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This Syrian-born, L.A.-based singer-songwriter truly comes into her own with her second full-length — a lush, low-key album that bears traces of Nick Drake, Leonard Cohen, Joni Mitchell and Beck’s “Morning Phase.” That latter reference is no accident, as the album features three of the skinny bard’s longtime collaborators — ace guitarist Smokey Hormel and drummer Joey Waronker as well as producer Guy Seyfert — but her songs bear no resemblance to his, instead recalling some of the edgier Southern California soft rock of the early ‘70s — Judee Sill and even Jackson Browne — and the above artists.

While the album vaults Bedouine’s songwriting and singing into a whole new realm, credit is especially due to Seyfert, who’s done a beautiful job of creating an unobtrusively lush musical frame for her gentle, almost deadpan vocals and melodies (props are also due to string arranger Trey Pollard, and Thom Monahan for a pristine mix). But as inviting as the music may be, the cryptic lyrics are often barbed and a little unsettling — and not surprisingly, there’s a gaggle of bird references.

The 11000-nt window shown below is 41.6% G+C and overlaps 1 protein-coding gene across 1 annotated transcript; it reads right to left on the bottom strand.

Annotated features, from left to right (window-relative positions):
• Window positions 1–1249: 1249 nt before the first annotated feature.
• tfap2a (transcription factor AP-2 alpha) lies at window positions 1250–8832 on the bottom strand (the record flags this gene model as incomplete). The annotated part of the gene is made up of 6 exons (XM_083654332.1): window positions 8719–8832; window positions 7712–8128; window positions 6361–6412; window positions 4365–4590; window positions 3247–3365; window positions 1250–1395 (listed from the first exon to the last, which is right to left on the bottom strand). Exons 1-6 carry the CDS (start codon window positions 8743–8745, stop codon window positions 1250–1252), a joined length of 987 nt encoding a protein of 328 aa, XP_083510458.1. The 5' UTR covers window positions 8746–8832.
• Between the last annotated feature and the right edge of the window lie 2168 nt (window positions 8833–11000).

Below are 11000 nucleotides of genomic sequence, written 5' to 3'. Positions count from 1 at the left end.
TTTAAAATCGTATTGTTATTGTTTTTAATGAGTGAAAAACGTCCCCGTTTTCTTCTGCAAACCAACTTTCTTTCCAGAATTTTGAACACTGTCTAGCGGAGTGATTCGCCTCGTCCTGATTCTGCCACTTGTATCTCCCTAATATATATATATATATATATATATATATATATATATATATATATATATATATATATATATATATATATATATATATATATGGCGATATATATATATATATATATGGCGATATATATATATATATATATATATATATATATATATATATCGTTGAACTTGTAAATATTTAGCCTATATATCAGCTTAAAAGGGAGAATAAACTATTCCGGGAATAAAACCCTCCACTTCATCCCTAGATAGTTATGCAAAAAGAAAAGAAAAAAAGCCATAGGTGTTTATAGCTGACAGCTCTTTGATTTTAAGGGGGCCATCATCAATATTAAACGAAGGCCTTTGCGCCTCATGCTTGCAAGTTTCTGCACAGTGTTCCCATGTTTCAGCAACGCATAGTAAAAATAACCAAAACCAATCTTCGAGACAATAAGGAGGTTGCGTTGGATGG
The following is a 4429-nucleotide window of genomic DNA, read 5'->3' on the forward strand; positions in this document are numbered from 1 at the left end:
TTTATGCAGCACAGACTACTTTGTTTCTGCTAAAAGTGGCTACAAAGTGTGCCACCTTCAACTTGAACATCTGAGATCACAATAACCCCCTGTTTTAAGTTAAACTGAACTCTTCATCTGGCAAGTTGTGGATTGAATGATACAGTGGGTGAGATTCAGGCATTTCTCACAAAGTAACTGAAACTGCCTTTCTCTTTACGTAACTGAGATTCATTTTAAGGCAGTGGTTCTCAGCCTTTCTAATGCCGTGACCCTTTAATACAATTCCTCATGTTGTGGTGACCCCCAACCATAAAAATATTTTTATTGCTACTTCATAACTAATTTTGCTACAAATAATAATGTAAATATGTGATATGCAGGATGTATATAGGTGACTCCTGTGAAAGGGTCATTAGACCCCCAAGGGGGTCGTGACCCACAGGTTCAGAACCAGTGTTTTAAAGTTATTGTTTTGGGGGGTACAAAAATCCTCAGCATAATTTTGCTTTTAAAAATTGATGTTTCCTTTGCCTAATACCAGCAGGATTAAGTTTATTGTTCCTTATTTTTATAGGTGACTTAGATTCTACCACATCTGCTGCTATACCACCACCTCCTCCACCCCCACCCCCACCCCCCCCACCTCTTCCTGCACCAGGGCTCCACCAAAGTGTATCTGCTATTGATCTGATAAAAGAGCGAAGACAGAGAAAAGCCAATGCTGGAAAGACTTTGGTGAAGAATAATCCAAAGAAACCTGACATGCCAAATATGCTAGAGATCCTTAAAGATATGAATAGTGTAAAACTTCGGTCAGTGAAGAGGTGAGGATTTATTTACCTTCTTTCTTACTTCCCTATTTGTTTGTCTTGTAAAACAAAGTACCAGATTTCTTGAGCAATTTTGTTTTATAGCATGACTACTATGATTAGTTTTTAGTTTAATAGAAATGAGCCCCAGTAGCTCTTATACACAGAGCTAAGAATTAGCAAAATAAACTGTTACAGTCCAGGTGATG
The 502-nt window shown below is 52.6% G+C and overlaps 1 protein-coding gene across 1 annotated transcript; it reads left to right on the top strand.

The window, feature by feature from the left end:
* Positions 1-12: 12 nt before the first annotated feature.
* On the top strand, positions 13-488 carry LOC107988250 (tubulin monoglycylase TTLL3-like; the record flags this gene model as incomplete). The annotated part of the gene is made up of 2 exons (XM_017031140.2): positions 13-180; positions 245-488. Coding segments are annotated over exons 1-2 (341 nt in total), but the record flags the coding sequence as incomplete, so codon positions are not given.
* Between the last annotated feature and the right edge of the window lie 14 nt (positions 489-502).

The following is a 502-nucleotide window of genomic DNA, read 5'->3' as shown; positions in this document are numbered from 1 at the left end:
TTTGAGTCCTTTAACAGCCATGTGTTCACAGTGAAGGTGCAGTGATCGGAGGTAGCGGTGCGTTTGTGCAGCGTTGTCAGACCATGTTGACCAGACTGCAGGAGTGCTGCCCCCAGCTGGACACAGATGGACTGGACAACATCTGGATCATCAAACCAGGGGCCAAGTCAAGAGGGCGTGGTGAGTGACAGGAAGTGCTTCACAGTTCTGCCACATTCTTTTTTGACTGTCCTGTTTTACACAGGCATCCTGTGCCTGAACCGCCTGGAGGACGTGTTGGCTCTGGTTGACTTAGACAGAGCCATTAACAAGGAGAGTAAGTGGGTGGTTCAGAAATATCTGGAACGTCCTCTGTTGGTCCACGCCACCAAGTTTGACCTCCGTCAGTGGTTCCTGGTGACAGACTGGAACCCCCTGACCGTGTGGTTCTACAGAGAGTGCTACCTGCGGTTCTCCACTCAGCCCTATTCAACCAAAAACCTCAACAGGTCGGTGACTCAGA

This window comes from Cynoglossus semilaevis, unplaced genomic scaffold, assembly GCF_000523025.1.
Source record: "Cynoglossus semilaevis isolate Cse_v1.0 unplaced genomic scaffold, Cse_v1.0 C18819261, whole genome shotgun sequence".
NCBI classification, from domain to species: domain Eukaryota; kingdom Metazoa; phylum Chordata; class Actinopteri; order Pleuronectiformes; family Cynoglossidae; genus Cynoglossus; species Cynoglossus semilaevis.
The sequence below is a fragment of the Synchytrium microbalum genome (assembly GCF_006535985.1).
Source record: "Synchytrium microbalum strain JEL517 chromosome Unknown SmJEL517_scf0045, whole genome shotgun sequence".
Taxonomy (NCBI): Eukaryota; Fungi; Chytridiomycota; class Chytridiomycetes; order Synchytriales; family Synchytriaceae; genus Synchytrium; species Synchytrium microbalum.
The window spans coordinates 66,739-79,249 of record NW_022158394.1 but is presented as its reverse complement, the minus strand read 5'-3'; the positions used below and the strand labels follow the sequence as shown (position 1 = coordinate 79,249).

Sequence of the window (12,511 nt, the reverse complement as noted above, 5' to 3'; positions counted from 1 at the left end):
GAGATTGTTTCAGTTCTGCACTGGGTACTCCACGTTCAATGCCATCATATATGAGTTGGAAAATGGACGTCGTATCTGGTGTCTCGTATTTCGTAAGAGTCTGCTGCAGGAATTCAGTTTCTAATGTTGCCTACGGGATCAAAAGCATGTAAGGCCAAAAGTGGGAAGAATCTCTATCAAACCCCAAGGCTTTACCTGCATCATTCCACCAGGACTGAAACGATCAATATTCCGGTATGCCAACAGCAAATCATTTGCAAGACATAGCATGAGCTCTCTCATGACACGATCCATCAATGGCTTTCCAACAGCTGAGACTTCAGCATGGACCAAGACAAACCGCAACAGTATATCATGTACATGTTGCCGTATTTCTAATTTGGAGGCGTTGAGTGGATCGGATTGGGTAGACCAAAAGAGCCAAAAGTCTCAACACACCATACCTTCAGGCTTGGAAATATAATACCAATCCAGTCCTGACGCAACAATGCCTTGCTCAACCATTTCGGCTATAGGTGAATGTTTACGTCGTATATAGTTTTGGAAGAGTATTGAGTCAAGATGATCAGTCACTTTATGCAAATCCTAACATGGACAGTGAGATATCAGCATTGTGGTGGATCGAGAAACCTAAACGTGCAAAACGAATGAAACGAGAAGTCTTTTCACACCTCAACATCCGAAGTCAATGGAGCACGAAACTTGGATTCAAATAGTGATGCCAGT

The album is also peppered with strategically placed directional turns, particularly on “Dizzy,” where the band launches into a jazzy middle section, meshing the orchestra with a spiky guitar solo and providing a tactful, tasteful counterpoint to the plush comforter of sound redolent of the rest of the album; the same is true for the languid, almost bluesy closer, “Tall Man,” which makes a perfect, dreamy sendoff for an album that wraps the listener in a soft embrace that’s alluring but never demanding.

Album Review: Bedouine’s ‘Bird Songs of a Killjoy’

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